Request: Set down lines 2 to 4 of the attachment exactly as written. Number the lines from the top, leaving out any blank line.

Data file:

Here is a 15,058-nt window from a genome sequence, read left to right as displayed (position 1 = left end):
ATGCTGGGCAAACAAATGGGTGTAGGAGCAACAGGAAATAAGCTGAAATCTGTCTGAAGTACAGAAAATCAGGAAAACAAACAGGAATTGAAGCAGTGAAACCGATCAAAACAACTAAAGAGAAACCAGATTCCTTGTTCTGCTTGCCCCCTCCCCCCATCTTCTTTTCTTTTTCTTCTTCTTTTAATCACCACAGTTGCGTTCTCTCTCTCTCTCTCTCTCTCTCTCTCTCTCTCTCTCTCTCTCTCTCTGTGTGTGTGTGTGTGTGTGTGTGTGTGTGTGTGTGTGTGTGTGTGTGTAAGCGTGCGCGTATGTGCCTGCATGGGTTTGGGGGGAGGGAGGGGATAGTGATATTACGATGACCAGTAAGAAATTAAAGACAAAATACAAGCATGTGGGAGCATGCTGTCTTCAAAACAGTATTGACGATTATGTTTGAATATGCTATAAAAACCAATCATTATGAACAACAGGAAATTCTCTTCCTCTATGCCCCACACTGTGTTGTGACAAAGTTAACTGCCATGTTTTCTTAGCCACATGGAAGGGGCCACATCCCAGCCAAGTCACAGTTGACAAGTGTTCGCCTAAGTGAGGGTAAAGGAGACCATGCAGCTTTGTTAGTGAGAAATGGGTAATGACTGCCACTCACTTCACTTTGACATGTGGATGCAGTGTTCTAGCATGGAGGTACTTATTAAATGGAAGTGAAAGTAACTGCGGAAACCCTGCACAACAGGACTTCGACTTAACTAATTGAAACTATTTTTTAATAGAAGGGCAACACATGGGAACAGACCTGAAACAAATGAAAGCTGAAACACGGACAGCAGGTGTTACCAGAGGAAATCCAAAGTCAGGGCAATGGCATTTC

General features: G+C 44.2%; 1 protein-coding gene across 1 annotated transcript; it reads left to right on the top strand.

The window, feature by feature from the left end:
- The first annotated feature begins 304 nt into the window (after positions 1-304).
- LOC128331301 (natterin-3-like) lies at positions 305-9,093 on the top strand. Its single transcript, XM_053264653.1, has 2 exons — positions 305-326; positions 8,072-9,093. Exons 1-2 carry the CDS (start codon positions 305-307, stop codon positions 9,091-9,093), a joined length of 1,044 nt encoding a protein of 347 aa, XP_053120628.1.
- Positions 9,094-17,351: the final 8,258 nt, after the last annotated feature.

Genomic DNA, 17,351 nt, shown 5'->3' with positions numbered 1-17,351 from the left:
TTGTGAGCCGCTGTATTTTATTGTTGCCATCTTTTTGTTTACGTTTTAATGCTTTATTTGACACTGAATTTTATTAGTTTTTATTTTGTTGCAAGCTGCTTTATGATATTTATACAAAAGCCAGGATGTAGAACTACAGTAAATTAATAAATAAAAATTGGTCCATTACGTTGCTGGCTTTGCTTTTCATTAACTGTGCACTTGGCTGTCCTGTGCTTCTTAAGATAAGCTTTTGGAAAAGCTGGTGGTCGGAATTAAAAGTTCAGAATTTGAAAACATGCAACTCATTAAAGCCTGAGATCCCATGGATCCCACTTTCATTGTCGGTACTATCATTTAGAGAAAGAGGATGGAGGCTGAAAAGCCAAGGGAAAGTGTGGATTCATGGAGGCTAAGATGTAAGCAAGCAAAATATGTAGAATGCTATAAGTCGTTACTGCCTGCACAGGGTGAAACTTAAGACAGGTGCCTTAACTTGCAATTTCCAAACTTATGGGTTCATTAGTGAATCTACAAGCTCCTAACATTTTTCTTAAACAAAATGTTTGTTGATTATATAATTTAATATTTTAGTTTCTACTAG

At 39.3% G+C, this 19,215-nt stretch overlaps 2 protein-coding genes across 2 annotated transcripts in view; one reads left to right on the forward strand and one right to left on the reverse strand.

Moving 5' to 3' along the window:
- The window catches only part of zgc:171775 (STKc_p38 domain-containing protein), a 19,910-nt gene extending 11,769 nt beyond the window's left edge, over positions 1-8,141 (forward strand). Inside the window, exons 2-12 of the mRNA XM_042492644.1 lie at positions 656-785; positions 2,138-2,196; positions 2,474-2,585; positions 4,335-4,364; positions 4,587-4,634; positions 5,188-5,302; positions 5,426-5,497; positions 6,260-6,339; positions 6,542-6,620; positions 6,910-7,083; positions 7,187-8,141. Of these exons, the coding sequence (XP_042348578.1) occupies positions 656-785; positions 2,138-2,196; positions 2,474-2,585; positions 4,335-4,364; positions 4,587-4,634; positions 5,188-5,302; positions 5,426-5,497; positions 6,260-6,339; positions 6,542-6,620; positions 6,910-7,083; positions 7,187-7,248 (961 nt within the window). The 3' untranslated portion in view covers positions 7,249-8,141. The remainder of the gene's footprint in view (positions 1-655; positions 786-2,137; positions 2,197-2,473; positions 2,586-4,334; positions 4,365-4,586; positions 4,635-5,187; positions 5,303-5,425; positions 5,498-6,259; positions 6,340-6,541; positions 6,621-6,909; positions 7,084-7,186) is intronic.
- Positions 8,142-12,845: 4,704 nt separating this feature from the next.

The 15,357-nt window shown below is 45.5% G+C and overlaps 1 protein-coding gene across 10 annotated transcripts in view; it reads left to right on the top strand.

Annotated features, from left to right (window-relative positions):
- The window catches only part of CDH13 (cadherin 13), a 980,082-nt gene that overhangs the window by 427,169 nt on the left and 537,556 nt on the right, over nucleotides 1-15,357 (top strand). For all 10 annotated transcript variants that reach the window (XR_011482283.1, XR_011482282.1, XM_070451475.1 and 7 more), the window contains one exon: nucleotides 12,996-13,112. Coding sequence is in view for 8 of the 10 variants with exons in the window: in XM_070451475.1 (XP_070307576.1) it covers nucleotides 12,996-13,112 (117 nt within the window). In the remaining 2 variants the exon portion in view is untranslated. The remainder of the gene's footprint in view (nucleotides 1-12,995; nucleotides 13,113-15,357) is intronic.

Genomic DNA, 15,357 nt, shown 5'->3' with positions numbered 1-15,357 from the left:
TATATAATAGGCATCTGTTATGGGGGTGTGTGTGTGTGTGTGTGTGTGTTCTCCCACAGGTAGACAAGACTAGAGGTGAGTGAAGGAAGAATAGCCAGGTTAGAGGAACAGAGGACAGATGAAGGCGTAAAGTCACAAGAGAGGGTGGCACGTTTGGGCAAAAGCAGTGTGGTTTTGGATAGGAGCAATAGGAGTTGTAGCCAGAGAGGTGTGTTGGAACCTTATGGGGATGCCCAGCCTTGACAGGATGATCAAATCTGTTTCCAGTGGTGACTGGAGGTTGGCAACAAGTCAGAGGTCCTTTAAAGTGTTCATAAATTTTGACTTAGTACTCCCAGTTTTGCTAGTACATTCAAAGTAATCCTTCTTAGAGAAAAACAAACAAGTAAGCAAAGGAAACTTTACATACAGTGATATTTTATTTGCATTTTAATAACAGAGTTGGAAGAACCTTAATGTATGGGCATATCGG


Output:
ATGCTGGGCAAACAAATGGGTGTAGGAGCAACAGGAAATAAGCTGAAATCTGTCTGAAGTACAGAAAATCAGGAAAACAAACAGGAATTGAAGCAGTGAAACCGATCAAAACAACTAAAGAGAAACCAGATTCCTTGTTCTGCTTGCCCCCTCCCCCCATCTTCTTTTCTTTTTCTTCTTCTTTTAATCACCACAGTTGCGTTCTCTCTCTCTCTCTCTCTCTCTCTCTCTCTCTCTCTCTCTCTCTCTCTGTGTGTGTGTGTGTGTGTGTGTGTGTGTGTGTGTGTGTGTGTGTGTGTAAGCGTGCGCGTATGTGCCTGCATGGGTTTGGGGGGAGGGAGGGGATAGTGATATTACGATGACCAGTAAGAAATTAAAGACAAAATACAAGCATGTGGGAGCATGCTGTCTTCAAAACAGTATTGACGATTATGTTTGAATATGCTATAAAAACCAATCATTATGAACAACAGGAAATTCTCTTCCTCTATGCCCCACACTGTGTTGTGACAAAGTTAACTGCCATGTTTTCTTAGCCACATGGAAGGGGCCACATCCCAGCCAAGTCACAGTTGACAAGTGTTCGCCTAAGTGAGGGTAAAGGAGACCATGCAGCTTTGTTAGTGAGAAATGGGTAATGACTGCCACTCACTTCACTTTGACATGTGGATGCAGTGTTCTAGCATGGAGGTACTTATTAAATGGAAGTGAAAGTAACTGCGGAAACCCTGCACAACAGGACTTCGACTTAACTAATTGAAACTATTTTTTAATAGAAGGGCAACACATGGGAACAGACCTGAAACAAATGAAAGCTGAAACACGGACAGCAGGTGTTACCAGAGGAAATCCAAAGTCAGGGCAATGGCATTTC

General features: G+C 44.2%; 1 protein-coding gene across 1 annotated transcript; it reads left to right on the top strand.

The window, feature by feature from the left end: